Although Michigan’s firearm deer season is just a little over a week away, hunters limited to shotguns in the more densely populated southern tier of the state still have time to make sure their firearms can place a slug where the shooter wants it to go.
But according to leading experts on shooting slugs, sighting in many shotguns to shoot accurately is slightly more involved than sighting in a rifle.
That’s especially true of the popular pump-action shotguns that many hunters use. Pump guns are top choices among Michigan hunters, who use them for upland game with a longer, smoothbore barrel, then switch to a rifled barrel for the firearm deer season.
“Hunters who switch out barrels really should sight-in the shotgun every time the rifled barrel gets reinstalled,” says John Clark, a veteran slug shooter and firearms instructor who does most of his deer hunting in the Battle Creek area of southern Michigan. “Plus, if a hunter is serious about taking a deer, sighting the shotgun is a good time to practice for shooting accurately when a deer comes into shooting range. Hunters should be confident in their ability to hit what they’re aiming at and there’s no substitute for going to a range or setting up a range and popping some caps at a target.”
Clark says that pumps need special attention because of the inherent looseness of the forend that the hunter “pumps” to eject shells.
“The forend on the shotgun has some side-to-side play that can cause a slug to go off target,” says Clark. “The most important thing when it comes to consistent accuracy is to be aware of that play—and to get rid of it.”
Accomplishing that goes against what many shooters are initially taught about firing long guns.
“Just about all of us were taught to relax and not grip the forend too tightly when we learned how to shoot rifles,” Clark says. “With a pump shotgun, you not only have to grip the forend fairly tightly, but you also have to torque it to one side to eliminate the play, and to keep the barrel from rising immediately upon squeezing the trigger. Slugs take longer than rifle bullets to get out of the barrel, so you don’t want the shotgun to jump up when the slug is still in the barrel.”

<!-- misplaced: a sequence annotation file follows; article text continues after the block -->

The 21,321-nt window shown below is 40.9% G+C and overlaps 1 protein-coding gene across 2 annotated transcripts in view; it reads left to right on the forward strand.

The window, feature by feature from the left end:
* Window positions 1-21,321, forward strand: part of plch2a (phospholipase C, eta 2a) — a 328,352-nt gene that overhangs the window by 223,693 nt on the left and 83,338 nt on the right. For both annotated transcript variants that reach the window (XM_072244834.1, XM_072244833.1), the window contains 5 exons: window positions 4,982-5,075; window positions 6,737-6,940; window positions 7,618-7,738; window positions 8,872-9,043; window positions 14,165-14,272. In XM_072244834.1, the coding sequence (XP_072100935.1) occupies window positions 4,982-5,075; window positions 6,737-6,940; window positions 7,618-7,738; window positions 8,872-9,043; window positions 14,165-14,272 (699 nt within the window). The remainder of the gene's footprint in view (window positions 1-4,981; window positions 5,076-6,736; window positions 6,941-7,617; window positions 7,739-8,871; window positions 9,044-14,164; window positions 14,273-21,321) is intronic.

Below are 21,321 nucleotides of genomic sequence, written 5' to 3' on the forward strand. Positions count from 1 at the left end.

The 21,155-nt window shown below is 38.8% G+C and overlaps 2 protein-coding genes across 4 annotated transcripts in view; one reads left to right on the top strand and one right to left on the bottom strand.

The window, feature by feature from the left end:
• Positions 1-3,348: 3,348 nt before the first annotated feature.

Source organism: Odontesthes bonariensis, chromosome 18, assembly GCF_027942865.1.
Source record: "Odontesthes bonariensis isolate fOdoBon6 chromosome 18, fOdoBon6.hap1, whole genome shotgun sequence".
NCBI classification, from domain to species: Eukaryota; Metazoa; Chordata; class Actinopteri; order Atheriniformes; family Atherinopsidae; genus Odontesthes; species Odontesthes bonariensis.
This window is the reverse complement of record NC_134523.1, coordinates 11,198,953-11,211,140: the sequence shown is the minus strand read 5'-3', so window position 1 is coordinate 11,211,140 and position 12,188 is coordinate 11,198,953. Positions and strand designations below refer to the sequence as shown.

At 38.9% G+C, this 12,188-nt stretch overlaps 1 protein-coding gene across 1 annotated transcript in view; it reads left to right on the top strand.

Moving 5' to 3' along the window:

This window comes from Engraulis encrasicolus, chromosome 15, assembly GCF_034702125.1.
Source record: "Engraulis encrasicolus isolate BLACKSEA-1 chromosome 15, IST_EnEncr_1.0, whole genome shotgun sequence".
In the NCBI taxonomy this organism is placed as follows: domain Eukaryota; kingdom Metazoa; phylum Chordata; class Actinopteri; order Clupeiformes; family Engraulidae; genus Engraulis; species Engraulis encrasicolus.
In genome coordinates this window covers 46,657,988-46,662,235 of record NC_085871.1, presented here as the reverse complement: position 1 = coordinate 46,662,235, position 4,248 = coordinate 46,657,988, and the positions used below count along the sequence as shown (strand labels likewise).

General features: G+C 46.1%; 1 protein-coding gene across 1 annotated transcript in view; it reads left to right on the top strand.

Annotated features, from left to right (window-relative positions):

How you sight-in and practice with your shotgun should be based on how you anticipate shooting it during deer season, Clark says.
“After you make sure your scope is sighted-in accurately, you should take some practice shots in different positions to represent how you are likely to shoot it when in the woods or field after a deer,” Clark says. “If you’re one of the many Michigan hunters who is a stump sitter, practice shooting sitting down without a benchrest in front of you. If you prefer still-hunting or stalking and anticipate taking a deer from a standing position, you should definitely make sure you can drill a target while you’re standing up and shooting freehand or steadying yourself against a tree.”
Clark also offers some advice on picking slug loads, whether it’s a rifled slug for smoothbore barrels or a sabot slug for rifled barrels.
“Don’t overpower yourself,” he says. “It’s tempting to buy the most powerful slug loads you can find, but most of those are going to deliver a wallop to your shoulder and cheek with every shot, which can make them actually painful for target practice. That’s especially true when you’re trying to duplicate an actual hunting set-up and not using a shooting bench and weighted rifle rest.”
He noted that plenty of mid-range loads with ample knockdown power are available to shotgunners.
“The important thing is to find a slug load that you’re comfortable shooting and that you’re confident about hitting the vitals of a deer with,” he says.
One final bit of advice is know the distance to the deer you’re going to shoot.
“Practice with a rangefinder so you can figure out how far an animal is so you can make an accurate shot,” he says. “Shotgun slugs lose velocity and drop in a hurry, and even light side-winds can push them around when you’re making a longer shot. I recommend that hunters use rifled barrels and the slimmer sabot slugs, which have less resistance in the air and are less affected by side winds. And until you’ve practiced and can get a good group at 100 yards, limit your shots at deer to 50 or 75 yards. That last 25 yards can make a big difference when it comes to accuracy and delivering a lethal shot.”
Image by Dave Mull